author = "Yang, {Eric Y.} and Hisham Dokainish and Virani, {Salim S.} and Arunima Misra and Pritchett, {Allison M.} and Nasser Lakkis and Gerd Brunner and Jaromir Bobek and McCulloch, {Marti L.} and Hartley, {Craig J.} and Ballantyne, {Christie M.} and Nagueh, {Sherif F.} and Vijay Nambi",
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Yang, EY, Dokainish, H, Virani, SS, Misra, A, Pritchett, AM, Lakkis, N, Brunner, G, Bobek, J, McCulloch, ML, Hartley, CJ, Ballantyne, CM, Nagueh, SF & Nambi, V 2011, 'Segmental analysis of carotid arterial strain using speckle-tracking', Journal of the American Society of Echocardiography, vol. 24, no. 11, pp. 1276-1284.e5. https://doi.org/10.1016/j.echo.2011.08.002

Segmental analysis of carotid arterial strain using speckle-tracking. / Yang, Eric Y.; Dokainish, Hisham; Virani, Salim S.; Misra, Arunima; Pritchett, Allison M.; Lakkis, Nasser; Brunner, Gerd; Bobek, Jaromir; McCulloch, Marti L.; Hartley, Craig J.; Ballantyne, Christie M.; Nagueh, Sherif F.; Nambi, Vijay.

In: Journal of the American Society of Echocardiography, Vol. 24, No. 11, 01.01.2011, p. 1276-1284.e5.

Research output: Contribution to journalArticle

TY - JOUR

T1 - Segmental analysis of carotid arterial strain using speckle-tracking

AU - Yang, Eric Y.

AU - Dokainish, Hisham

AU - Virani, Salim S.

AU - Misra, Arunima

AU - Pritchett, Allison M.

AU - Lakkis, Nasser

AU - Brunner, Gerd

AU - Bobek, Jaromir

AU - McCulloch, Marti L.

AU - Hartley, Craig J.

AU - Ballantyne, Christie M.

AU - Nagueh, Sherif F.

AU - Nambi, Vijay

PY - 2011/1/1

Y1 - 2011/1/1

N2 - Background: Increased arterial stiffness has been shown to be associated with aging and cardiovascular risk factors. Speckle-tracking algorithms are being used to measure myocardial strain. The aims of this study were to evaluate whether speckle-tracking could be used to measure carotid arterial strain (CAS) reproducibly in healthy volunteers and to determine if CAS was lesser in individuals with diabetes. Methods: Bilateral electrocardiographically gated ultrasound scans of the distal common carotid arteries (three cardiac cycles; 14-MHz linear probe; mean frame rate, 78.7 ± 8.9 frames/sec) were performed twice (2-4 days apart) on 10 healthy volunteers to test repeatability. Differences in CAS between healthy subjects (n = 20) and patients with diabetes (n = 21) were examined. Peak CAS was measured in each of six equal segments, and averages of all segments (i.e., the global average), of the three segments nearest the probe, and of the three segments farthest from the probe (i.e., the far wall average) were obtained. Results: Global CAS (intraclass correlation coefficient = 0.40) and far wall average (intraclass correlation coefficient = 0.63) had the greatest test-retest reliability. Global and far wall averaged CAS values were lower in patients with diabetes (4.29% [SE, 0.27%] and 4.30% [SE, 0.44%], respectively) than in controls (5.48% [SE, 0.29%], P =.001, and 5.58% [SE, 0.44%], P =.003, respectively). This difference persisted after adjustment for age, gender, race, and hemodynamic parameters. Conclusions: Speckle-tracking to measure CAS is feasible and modestly reliable. Patients with diabetes had lower CAS obtained with speckle-tracking compared with healthy controls.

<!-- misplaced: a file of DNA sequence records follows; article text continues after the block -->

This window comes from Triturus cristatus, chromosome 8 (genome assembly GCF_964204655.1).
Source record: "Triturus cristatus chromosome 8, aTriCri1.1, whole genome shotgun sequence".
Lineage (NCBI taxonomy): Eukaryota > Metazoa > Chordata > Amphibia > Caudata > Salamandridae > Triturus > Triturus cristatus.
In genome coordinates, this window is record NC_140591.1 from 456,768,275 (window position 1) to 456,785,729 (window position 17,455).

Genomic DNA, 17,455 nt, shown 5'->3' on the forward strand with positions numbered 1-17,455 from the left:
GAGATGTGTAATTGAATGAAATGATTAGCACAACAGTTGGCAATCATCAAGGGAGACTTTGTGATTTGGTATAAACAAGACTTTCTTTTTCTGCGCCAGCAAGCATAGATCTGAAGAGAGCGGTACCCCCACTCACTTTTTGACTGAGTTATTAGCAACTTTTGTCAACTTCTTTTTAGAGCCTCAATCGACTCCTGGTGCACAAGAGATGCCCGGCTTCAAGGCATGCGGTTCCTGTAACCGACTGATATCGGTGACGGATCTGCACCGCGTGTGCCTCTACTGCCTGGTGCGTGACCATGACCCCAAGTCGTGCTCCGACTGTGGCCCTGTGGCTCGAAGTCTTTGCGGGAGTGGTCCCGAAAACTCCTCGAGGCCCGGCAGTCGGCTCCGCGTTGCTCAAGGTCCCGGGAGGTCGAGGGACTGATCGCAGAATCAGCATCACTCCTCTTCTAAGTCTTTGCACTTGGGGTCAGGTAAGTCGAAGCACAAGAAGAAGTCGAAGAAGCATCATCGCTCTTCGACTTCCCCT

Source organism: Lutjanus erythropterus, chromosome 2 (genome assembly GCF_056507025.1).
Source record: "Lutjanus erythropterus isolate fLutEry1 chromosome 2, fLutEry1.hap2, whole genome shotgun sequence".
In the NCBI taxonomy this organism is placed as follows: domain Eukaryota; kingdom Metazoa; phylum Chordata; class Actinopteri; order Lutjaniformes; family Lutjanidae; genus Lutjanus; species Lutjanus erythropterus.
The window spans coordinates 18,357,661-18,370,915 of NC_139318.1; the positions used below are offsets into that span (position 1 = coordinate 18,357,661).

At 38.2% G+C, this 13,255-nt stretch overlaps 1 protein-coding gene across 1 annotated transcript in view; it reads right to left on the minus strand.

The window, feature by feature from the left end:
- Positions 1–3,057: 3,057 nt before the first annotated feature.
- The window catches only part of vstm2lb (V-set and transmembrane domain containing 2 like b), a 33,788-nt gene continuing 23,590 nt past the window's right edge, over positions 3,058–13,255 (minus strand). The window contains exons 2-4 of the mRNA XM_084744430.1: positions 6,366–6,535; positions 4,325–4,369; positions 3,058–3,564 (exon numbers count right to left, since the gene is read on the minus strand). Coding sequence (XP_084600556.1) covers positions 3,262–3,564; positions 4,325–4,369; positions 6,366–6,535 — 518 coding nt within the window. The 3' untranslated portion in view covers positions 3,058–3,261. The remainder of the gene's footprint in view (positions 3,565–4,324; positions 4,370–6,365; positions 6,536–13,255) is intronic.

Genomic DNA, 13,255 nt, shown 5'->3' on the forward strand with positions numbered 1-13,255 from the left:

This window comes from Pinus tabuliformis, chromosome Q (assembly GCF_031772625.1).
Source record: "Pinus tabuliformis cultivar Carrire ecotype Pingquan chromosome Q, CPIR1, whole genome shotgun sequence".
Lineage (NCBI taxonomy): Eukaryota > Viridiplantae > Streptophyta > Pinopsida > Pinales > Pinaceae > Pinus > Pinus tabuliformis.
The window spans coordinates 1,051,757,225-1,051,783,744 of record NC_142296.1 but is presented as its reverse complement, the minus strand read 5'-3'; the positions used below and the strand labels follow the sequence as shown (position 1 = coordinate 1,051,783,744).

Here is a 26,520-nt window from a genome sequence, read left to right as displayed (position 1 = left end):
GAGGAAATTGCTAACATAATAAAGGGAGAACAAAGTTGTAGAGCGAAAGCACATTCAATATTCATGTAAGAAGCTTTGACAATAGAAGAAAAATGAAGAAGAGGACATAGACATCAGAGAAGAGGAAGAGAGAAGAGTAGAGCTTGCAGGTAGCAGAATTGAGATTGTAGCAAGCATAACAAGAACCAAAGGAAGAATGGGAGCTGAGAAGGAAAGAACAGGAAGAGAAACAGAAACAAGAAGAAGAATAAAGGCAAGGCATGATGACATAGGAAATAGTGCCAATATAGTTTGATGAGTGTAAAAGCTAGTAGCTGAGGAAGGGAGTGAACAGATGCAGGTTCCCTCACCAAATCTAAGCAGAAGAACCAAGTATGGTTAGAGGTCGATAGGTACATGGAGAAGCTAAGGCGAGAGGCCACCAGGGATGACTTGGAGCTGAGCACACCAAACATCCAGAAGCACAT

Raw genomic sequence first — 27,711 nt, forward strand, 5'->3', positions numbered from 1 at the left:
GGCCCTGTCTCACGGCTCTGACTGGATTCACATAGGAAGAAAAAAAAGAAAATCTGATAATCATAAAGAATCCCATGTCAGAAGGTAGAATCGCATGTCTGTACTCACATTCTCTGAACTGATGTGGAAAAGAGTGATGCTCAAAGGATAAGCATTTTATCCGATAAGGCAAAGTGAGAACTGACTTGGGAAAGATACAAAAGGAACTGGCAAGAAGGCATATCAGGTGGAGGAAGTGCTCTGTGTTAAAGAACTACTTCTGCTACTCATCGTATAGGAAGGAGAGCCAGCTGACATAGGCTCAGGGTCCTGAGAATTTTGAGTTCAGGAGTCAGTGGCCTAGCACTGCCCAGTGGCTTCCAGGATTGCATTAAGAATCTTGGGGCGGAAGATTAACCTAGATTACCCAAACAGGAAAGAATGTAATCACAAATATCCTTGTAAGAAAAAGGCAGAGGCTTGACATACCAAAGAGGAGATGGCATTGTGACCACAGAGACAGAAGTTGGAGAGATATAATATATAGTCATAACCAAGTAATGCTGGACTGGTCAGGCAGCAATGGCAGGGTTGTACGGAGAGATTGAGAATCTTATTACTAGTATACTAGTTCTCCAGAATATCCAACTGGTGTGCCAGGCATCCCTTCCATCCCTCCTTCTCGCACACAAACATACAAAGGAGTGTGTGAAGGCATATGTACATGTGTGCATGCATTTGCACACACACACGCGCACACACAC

AB - Background: Increased arterial stiffness has been shown to be associated with aging and cardiovascular risk factors. Speckle-tracking algorithms are being used to measure myocardial strain. The aims of this study were to evaluate whether speckle-tracking could be used to measure carotid arterial strain (CAS) reproducibly in healthy volunteers and to determine if CAS was lesser in individuals with diabetes. Methods: Bilateral electrocardiographically gated ultrasound scans of the distal common carotid arteries (three cardiac cycles; 14-MHz linear probe; mean frame rate, 78.7 ± 8.9 frames/sec) were performed twice (2-4 days apart) on 10 healthy volunteers to test repeatability. Differences in CAS between healthy subjects (n = 20) and patients with diabetes (n = 21) were examined. Peak CAS was measured in each of six equal segments, and averages of all segments (i.e., the global average), of the three segments nearest the probe, and of the three segments farthest from the probe (i.e., the far wall average) were obtained. Results: Global CAS (intraclass correlation coefficient = 0.40) and far wall average (intraclass correlation coefficient = 0.63) had the greatest test-retest reliability. Global and far wall averaged CAS values were lower in patients with diabetes (4.29% [SE, 0.27%] and 4.30% [SE, 0.44%], respectively) than in controls (5.48% [SE, 0.29%], P =.001, and 5.58% [SE, 0.44%], P =.003, respectively). This difference persisted after adjustment for age, gender, race, and hemodynamic parameters. Conclusions: Speckle-tracking to measure CAS is feasible and modestly reliable. Patients with diabetes had lower CAS obtained with speckle-tracking compared with healthy controls.

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Yang EY, Dokainish H, Virani SS, Misra A, Pritchett AM, Lakkis N et al. Segmental analysis of carotid arterial strain using speckle-tracking. Journal of the American Society of Echocardiography. 2011 Jan 1;24(11):1276-1284.e5. https://doi.org/10.1016/j.echo.2011.08.002